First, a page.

Updated: Apr 30, 2021
Compiled by Doug Finlayson from information supplied by Songlin Li, Walter D. Mooney, and Guozhe Zhao
Nowhere else on Earth is there a tectonic situation like that on the northeast margin of the elevated Tibetan Plateau where it is impacting on the cratons of central Asia in a process called"tectonic escape". The northward-moving Tibetan Plateau is, in effect, squeezing the cratons of northern China eastwards and, in the process, creating a series of continental-scale sinistral (left-lateral) shear zones.
The tectonic setting and tectonic escape mechanism applying at the northeast margin of the Tibetan Plateau is unique on planet Earth. However, there are other examples of continental-scale strike slip faulting, e.g. in Turkey where strike-slip faulting on the Anatolian Fault is active along the southern margin of the Black Sea and has caused numerous large damaging earthquakes.
The Tibetan Plateau is a collage of continental fragments that were added successively to the Eurasian plate during the Palaeozoic and Mesozoic eras. From north to south, the main Tibetan crustal blocks are the Kunlun , Songban-Ganzi, Qiangtang, and Lhasa terranes. The plateau is underlain by continental crust about 65 km thick, compared with more usual thicknesses of about 30-35 km. Uplift of the plateau began in the early Miocene and it probably reached its present elevation by about 8 Ma (million years before present).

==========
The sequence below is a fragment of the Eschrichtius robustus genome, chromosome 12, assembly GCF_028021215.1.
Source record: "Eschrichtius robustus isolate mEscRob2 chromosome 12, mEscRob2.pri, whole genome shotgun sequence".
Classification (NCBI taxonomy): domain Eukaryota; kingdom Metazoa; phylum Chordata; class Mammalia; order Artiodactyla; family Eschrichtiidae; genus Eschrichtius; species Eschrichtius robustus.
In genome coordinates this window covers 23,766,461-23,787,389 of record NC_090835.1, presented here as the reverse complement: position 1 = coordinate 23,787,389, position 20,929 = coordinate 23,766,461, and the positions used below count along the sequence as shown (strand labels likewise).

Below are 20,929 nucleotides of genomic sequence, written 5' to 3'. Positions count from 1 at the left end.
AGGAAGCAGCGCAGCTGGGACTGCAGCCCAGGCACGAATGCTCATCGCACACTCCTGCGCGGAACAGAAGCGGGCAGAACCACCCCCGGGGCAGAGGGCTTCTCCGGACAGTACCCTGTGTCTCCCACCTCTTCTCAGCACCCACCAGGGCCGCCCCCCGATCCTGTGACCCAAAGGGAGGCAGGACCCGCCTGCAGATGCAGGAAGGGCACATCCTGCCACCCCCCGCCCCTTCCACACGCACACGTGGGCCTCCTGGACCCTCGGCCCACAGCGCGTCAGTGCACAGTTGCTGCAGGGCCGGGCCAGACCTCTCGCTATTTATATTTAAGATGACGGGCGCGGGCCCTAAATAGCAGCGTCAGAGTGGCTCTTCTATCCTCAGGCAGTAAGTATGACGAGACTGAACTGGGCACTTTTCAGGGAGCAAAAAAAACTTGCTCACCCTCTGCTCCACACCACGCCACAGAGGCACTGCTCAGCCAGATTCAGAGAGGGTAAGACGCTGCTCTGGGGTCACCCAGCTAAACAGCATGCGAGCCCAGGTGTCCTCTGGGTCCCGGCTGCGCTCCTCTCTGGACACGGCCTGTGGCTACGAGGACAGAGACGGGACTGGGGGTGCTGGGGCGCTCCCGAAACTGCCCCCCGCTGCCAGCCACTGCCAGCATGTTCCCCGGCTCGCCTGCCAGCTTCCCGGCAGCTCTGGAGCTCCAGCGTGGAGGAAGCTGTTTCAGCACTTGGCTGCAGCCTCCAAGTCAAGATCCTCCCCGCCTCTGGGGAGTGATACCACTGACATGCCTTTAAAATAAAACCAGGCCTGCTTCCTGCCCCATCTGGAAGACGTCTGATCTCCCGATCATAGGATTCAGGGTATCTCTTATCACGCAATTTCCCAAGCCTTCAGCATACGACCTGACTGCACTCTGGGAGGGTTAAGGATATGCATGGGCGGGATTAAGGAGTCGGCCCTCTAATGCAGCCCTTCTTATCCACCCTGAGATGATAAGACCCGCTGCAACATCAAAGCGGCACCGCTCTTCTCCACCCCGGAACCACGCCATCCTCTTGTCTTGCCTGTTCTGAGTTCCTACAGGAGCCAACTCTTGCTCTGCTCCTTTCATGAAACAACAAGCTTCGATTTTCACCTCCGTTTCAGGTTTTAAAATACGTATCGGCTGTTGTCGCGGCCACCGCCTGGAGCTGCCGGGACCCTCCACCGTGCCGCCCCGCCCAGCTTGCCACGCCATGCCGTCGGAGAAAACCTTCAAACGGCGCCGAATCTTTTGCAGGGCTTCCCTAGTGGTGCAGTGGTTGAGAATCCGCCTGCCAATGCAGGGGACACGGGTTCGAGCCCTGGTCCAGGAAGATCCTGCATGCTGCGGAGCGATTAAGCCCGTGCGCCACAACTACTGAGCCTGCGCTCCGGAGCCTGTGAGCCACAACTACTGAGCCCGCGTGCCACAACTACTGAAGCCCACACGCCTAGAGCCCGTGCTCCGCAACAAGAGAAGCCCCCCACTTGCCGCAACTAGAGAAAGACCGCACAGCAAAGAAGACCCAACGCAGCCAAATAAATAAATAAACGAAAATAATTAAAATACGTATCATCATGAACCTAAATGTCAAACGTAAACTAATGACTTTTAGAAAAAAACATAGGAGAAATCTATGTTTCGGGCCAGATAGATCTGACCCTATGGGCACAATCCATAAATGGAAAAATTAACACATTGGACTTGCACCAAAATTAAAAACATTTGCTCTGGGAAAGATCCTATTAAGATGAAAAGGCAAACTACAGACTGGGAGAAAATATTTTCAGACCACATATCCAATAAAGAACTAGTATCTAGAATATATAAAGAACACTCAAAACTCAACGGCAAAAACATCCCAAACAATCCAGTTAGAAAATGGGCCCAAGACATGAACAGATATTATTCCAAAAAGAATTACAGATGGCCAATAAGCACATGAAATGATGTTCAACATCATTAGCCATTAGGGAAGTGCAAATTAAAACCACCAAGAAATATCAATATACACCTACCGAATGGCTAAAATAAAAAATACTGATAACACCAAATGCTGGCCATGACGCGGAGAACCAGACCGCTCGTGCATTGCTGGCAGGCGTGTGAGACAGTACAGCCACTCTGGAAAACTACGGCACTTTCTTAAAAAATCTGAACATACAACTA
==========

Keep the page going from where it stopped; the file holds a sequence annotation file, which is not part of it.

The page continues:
Various theories have been proposed for the origin of this immense thickness including basement reactivation (involving the distributed shortening of the Plateau by folding and thrusting), continental subduction (entailing the wholesale underthrusting of the Indian continental crust beneath the Tibetan Plateau and subsequent uplift) and the introduction of Indian crust beneath Tibet as melt (Wilson, 2002; Alsdorf et al, 1998).
Deep seismic reflection profiling in southern Tibet on the border with Nepal indicates a dramatic thickening of the crust northwards from 55km near the Nepalese border to about 75 km under the Lhasa Terrane (Hauck et al., 1998).
Global Positioning System (GPS) measurements in the northeast Tibetan Plateau region of study for this paper indicate the plateau is moving north-northeast to northeast relative to the South China Block at a rate of 11-19 mm/year (Chen et al., 2000).
The northeastern margin of the Tibetan Plateau is a quasi-triple junction of three lithospheric "blocks" – the Qinling-Qilian Terrane of the Tibetan Plateau in the southwest, Ordos Basin on the western margin of the Sino-Korean Craton in the east, and Alxa Fold Belt in the northwest.